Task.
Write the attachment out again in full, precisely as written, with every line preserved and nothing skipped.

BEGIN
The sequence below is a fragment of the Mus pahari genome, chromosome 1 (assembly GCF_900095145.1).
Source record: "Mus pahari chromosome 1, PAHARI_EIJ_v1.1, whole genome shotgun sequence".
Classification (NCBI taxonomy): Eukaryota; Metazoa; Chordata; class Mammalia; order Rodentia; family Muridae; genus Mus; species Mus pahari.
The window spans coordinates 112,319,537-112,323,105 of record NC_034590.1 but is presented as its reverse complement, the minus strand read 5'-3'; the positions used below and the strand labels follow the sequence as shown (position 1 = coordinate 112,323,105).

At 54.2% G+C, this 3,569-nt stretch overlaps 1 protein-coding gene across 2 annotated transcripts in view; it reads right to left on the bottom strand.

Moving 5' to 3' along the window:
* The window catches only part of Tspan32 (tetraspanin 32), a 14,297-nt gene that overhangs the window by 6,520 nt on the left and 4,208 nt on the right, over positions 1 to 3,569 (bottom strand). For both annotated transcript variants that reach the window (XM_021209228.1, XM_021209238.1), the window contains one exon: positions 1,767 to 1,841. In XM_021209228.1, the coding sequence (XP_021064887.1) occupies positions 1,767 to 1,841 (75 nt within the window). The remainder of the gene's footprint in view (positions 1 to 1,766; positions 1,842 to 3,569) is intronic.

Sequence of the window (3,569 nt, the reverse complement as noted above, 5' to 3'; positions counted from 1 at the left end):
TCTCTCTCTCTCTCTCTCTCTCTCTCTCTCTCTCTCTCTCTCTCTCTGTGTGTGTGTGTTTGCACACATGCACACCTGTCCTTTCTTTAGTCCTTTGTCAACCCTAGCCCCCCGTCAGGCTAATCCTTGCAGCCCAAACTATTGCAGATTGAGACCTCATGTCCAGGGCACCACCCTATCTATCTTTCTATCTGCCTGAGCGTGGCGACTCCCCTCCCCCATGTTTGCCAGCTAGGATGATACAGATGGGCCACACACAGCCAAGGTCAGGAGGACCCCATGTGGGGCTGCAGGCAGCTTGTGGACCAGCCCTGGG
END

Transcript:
The sequence below is a fragment of the Mus pahari genome, chromosome 1 (assembly GCF_900095145.1).
Source record: "Mus pahari chromosome 1, PAHARI_EIJ_v1.1, whole genome shotgun sequence".
Classification (NCBI taxonomy): Eukaryota; Metazoa; Chordata; class Mammalia; order Rodentia; family Muridae; genus Mus; species Mus pahari.
The window spans coordinates 112,319,537-112,323,105 of record NC_034590.1 but is presented as its reverse complement, the minus strand read 5'-3'; the positions used below and the strand labels follow the sequence as shown (position 1 = coordinate 112,323,105).

At 54.2% G+C, this 3,569-nt stretch overlaps 1 protein-coding gene across 2 annotated transcripts in view; it reads right to left on the bottom strand.

Moving 5' to 3' along the window:
* The window catches only part of Tspan32 (tetraspanin 32), a 14,297-nt gene that overhangs the window by 6,520 nt on the left and 4,208 nt on the right, over positions 1 to 3,569 (bottom strand). For both annotated transcript variants that reach the window (XM_021209228.1, XM_021209238.1), the window contains one exon: positions 1,767 to 1,841. In XM_021209228.1, the coding sequence (XP_021064887.1) occupies positions 1,767 to 1,841 (75 nt within the window). The remainder of the gene's footprint in view (positions 1 to 1,766; positions 1,842 to 3,569) is intronic.

Sequence of the window (3,569 nt, the reverse complement as noted above, 5' to 3'; positions counted from 1 at the left end):
TCTCTCTCTCTCTCTCTCTCTCTCTCTCTCTCTCTCTCTCTCTCTCTGTGTGTGTGTGTTTGCACACATGCACACCTGTCCTTTCTTTAGTCCTTTGTCAACCCTAGCCCCCCGTCAGGCTAATCCTTGCAGCCCAAACTATTGCAGATTGAGACCTCATGTCCAGGGCACCACCCTATCTATCTTTCTATCTGCCTGAGCGTGGCGACTCCCCTCCCCCATGTTTGCCAGCTAGGATGATACAGATGGGCCACACACAGCCAAGGTCAGGAGGACCCCATGTGGGGCTGCAGGCAGCTTGTGGACCAGCCCTGGG